Composite of portraits from the American Superhero Project. From left to right Vishavjit Singh; Maly Oudommahavanh; Rafi and Ali Samizay: • Photos by Nate Gowdy

Tanya Rachinee is captured on camera dressed like Captain America, in a shimmering red, white and electric blue outfit. The framed photo of her, face confidently gazing upward, holding a small Captain America shield in both hands, is on the wall as part of the American Superhero Project at UW Tower’s mezzanine. But Rachinee hesitated to call herself a real-life superhero.

A Thai cuisine chef and fashion designer who immigrated to the United States from Thailand at age 19, Rachinee has experienced xenophobia. A transgender woman who transitioned in 2000, Rachinee’s father was at first opposed to her transition.

“I don’t think that I am a superhero. I think I’m just an individual, normal person that lives my life, just wants to be happy,” said Rachinee at the opening reception of the American Superhero Project exhibit. “A lot of people tell me, ‘How can you endure all this hatred, all this negativity that’s put on you? If it was me, I would give up my life.’ I’m like well, I can’t help it, it’s just me. I can’t change my skin, I can’t change my race – I just have to live as happy as I can.”

Perhaps this, she reflects, is what makes her somewhat of a superhero after all.

Rachinee is among dozens of people from all walks of life photographed in Captain America attire by Seattle photographer Nate Gowdy in his studio at the former United States Immigrant Station and Assay Office in the Chinatown International District. The portraits include public figures like Congresswoman Pramila Jayapal, and Seattle drag performer and activist Aleksa Manila, but also everyday people; 18-year-old student Giselle Lopez who’s working two jobs, deaf speech pathologist Gay Lloyd Pinder, Jeremy Best, a high school music teacher in a wheelchair.

Interview narratives accompanying the photos show the breadth of diversity in the United States and the superpowers of everyday Americans. 

Photos from the project are on display at the UW Tower and have so far been featured in BuzzFeed and PBS News Hour.

The American Superhero Project was inspired by New York cartoonist and activist Vishavjit Singh who grabbed headlines for dressing as Captain America in a turban and beard. Singh serves as creative director for the project, along with photographer Gowdy, Gregory L. Evans and Christie Skoorsmith. 

The September 11 attacks changed everything for Singh, who was working as a software engineer near New York City at the time. A Sikh man who wears a turban, Singh found himself a public target of bigotry and hate. Channeling his frustrations into cartooning, Singh drew a vision he had of a Captain America in a turban and beard fighting intolerance and hate. The drawing was well-received and sparked conversations when he exhibited his work at New York Comic Con in 2011.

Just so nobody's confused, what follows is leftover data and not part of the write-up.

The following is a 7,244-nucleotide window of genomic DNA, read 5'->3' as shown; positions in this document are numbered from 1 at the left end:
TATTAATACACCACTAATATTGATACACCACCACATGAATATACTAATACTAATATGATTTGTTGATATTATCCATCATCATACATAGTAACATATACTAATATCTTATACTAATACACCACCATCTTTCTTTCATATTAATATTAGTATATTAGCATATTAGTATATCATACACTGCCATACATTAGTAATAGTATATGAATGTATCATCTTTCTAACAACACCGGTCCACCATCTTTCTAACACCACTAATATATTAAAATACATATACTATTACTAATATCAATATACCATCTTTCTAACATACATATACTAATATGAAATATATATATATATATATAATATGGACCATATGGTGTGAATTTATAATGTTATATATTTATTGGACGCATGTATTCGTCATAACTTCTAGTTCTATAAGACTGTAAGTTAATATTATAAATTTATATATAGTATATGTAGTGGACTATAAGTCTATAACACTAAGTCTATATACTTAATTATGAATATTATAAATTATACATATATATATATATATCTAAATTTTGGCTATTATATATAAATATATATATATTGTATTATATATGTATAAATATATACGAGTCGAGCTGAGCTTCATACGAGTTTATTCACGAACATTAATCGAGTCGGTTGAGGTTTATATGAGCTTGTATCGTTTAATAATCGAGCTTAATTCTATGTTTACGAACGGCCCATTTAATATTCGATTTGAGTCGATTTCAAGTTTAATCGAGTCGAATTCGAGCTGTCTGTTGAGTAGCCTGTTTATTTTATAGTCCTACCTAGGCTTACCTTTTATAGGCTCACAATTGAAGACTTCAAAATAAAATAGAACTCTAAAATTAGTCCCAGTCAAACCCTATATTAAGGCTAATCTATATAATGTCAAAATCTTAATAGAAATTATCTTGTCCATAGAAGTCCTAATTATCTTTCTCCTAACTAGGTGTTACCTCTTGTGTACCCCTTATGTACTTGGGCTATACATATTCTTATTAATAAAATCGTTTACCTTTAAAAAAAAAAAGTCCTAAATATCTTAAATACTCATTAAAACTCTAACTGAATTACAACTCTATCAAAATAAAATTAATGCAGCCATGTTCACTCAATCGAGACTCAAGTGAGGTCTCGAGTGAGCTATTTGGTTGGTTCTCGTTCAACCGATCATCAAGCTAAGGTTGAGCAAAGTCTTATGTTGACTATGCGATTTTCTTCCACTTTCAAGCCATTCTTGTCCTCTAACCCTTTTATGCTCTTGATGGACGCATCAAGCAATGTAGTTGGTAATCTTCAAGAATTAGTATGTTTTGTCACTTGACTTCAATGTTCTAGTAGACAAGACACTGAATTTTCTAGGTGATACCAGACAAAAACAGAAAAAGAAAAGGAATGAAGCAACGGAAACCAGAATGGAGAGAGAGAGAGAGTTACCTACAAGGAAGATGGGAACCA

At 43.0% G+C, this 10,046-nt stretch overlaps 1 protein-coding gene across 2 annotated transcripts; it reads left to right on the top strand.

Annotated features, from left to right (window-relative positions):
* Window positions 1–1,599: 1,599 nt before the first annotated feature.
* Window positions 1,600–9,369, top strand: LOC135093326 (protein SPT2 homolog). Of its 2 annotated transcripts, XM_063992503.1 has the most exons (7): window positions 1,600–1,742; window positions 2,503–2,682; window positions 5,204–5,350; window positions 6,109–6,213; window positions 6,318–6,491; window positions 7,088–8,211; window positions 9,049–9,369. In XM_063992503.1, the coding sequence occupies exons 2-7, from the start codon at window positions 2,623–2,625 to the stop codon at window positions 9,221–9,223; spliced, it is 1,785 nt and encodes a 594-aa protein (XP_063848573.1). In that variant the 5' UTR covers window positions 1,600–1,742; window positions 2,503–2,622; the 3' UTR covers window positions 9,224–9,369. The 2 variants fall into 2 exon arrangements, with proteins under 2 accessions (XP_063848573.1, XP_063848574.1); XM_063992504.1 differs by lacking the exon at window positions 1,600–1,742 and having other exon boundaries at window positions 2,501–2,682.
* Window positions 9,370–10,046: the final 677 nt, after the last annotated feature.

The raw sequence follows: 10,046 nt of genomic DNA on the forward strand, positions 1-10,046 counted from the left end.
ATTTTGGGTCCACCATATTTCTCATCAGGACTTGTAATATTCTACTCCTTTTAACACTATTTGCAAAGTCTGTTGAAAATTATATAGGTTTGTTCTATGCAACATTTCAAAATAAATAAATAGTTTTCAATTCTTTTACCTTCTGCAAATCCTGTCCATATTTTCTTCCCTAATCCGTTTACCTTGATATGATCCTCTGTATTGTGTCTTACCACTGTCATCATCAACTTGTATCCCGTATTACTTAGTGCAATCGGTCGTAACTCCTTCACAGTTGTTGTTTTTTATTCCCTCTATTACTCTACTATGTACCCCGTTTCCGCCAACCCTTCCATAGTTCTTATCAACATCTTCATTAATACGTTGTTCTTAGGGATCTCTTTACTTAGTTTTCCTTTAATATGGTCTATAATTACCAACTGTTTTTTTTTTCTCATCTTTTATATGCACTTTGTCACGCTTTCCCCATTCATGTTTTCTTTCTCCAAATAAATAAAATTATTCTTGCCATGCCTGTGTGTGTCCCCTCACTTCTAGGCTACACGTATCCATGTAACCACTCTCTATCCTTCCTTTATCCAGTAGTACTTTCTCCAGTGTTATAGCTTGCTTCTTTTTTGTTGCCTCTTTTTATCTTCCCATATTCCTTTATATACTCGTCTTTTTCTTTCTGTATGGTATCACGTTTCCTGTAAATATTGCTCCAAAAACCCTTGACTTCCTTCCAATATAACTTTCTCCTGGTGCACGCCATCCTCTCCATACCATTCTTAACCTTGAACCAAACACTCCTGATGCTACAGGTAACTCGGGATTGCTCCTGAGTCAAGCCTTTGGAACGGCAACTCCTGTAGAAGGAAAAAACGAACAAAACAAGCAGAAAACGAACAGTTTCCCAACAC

Photographer Fiona Aboud urged Singh to bring the drawing to life and dress as Captain America himself. His reaction was an emphatic no. It brought to mind being bullied about being skinny as a kid, and, after 9/11, being called names and told to “go back where he came from.”

But 10 months later, a white supremacist opened fire in a Sikh place of worship in Wisconsin, killing six people. “It hit me a little hard,” Singh told the International Examiner. “Like many other people who don turbans and beard, this could happen to me.”

On a sunny day in 2013, he found himself in New York City dressed as Captain America, with Aboud taking photos. He was nervous, but people received him positively, and the day was a good experience. Singh thought, “Maybe I’m onto something, maybe this is a way to sort of push people’s perceptions about what it means to be an American.” 

Singh crossed paths with Gowdy at the Republican National Convention in 2016 when Trump was nominated as the GOP presidential candidate. Singh was there to engage in conversation with people, and Gowdy was documenting the presidential race. There was little time to connect, but Singh made an impression.

“When you see a guy dressed as Captain America with turban and beard and holding a sign that reads, ‘Let’s kick some intolerant ass with Compassion,’ that portrayal really makes an imprint on your brain,” Gowdy said in an email. “It stuck with me.”

Gowdy, who has covered the 2016 and 2020 presidential campaigns as a photojournalist, started his career in Seattle as a staff photographer for Seattle Gay News and has worked as the official Seattle Pride photographer since 2011.

Singh posed for a portrait for Gowdy in his studio when he visited Seattle in May 2018 for the opening reception of Wing Luke Museum’s exhibition about his work called “Wham! Bam! Power! Cartoons, Turbans & Confronting Hate.”

The American Superhero Project was born in October 2018, when Gowdy came to a presentation Singh gave on behalf of Town Hall Seattle.